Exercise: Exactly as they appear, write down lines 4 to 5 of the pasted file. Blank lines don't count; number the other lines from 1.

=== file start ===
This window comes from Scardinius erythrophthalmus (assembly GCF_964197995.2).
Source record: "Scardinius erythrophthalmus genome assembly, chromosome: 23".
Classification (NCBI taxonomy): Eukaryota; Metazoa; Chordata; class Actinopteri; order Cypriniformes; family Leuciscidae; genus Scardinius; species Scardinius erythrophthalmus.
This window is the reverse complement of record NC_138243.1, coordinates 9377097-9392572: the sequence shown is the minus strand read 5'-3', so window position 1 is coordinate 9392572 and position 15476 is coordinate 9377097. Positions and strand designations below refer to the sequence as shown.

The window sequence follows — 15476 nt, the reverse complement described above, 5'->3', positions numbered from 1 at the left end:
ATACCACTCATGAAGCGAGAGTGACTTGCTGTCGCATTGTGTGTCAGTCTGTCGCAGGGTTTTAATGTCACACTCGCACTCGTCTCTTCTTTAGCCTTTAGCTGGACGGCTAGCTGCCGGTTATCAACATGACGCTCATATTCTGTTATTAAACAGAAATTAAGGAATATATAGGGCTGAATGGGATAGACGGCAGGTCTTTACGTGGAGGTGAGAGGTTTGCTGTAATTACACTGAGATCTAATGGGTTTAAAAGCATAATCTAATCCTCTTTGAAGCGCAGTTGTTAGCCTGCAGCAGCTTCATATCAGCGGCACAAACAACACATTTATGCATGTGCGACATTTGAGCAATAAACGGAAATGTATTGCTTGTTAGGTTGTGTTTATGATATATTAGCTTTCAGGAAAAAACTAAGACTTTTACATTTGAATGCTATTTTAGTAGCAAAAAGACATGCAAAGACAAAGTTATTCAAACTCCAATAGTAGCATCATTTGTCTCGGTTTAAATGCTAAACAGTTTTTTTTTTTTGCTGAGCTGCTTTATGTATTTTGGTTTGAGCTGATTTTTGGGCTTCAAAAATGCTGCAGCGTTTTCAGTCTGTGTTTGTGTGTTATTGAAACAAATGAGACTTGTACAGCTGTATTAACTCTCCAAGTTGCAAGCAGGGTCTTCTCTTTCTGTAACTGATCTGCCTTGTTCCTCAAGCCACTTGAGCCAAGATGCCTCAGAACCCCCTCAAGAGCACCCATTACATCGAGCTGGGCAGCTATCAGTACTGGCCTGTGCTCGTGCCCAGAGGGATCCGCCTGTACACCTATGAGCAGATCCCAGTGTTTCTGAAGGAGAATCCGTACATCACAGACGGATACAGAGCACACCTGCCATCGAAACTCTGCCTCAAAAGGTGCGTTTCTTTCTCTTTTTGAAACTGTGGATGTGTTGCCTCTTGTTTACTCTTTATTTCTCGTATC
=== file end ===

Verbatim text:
This window is the reverse complement of record NC_138243.1, coordinates 9377097-9392572: the sequence shown is the minus strand read 5'-3', so window position 1 is coordinate 9392572 and position 15476 is coordinate 9377097. Positions and strand designations below refer to the sequence as shown.

The window sequence follows — 15476 nt, the reverse complement described above, 5'->3', positions numbered from 1 at the left end: